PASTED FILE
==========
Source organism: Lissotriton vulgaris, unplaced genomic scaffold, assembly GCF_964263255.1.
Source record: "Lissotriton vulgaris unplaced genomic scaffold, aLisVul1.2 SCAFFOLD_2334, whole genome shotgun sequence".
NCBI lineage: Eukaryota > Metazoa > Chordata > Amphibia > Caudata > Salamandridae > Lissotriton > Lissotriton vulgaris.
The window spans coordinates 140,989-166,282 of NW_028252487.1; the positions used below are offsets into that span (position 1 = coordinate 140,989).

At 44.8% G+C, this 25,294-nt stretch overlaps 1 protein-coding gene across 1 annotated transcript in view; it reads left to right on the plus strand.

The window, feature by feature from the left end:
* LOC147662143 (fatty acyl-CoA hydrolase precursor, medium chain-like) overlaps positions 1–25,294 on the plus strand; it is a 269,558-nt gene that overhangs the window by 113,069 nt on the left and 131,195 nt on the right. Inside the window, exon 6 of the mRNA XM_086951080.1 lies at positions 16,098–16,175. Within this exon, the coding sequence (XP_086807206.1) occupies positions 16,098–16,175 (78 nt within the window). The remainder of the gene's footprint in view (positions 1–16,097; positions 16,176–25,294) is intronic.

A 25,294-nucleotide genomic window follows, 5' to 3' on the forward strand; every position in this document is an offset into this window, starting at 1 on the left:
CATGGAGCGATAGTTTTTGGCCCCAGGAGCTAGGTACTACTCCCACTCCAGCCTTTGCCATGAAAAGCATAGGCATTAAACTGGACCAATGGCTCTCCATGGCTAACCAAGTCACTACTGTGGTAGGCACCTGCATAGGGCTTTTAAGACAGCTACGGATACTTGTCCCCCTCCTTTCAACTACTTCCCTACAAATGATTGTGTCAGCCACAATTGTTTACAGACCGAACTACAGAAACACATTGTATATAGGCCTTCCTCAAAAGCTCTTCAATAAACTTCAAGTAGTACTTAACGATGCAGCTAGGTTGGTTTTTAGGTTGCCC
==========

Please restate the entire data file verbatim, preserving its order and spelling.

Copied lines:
Source organism: Lissotriton vulgaris, unplaced genomic scaffold, assembly GCF_964263255.1.
Source record: "Lissotriton vulgaris unplaced genomic scaffold, aLisVul1.2 SCAFFOLD_2334, whole genome shotgun sequence".
NCBI lineage: Eukaryota > Metazoa > Chordata > Amphibia > Caudata > Salamandridae > Lissotriton > Lissotriton vulgaris.
The window spans coordinates 140,989-166,282 of NW_028252487.1; the positions used below are offsets into that span (position 1 = coordinate 140,989).

At 44.8% G+C, this 25,294-nt stretch overlaps 1 protein-coding gene across 1 annotated transcript in view; it reads left to right on the plus strand.

The window, feature by feature from the left end:
* LOC147662143 (fatty acyl-CoA hydrolase precursor, medium chain-like) overlaps positions 1–25,294 on the plus strand; it is a 269,558-nt gene that overhangs the window by 113,069 nt on the left and 131,195 nt on the right. Inside the window, exon 6 of the mRNA XM_086951080.1 lies at positions 16,098–16,175. Within this exon, the coding sequence (XP_086807206.1) occupies positions 16,098–16,175 (78 nt within the window). The remainder of the gene's footprint in view (positions 1–16,097; positions 16,176–25,294) is intronic.

A 25,294-nucleotide genomic window follows, 5' to 3' on the forward strand; every position in this document is an offset into this window, starting at 1 on the left:
CATGGAGCGATAGTTTTTGGCCCCAGGAGCTAGGTACTACTCCCACTCCAGCCTTTGCCATGAAAAGCATAGGCATTAAACTGGACCAATGGCTCTCCATGGCTAACCAAGTCACTACTGTGGTAGGCACCTGCATAGGGCTTTTAAGACAGCTACGGATACTTGTCCCCCTCCTTTCAACTACTTCCCTACAAATGATTGTGTCAGCCACAATTGTTTACAGACCGAACTACAGAAACACATTGTATATAGGCCTTCCTCAAAAGCTCTTCAATAAACTTCAAGTAGTACTTAACGATGCAGCTAGGTTGGTTTTTAGGTTGCCC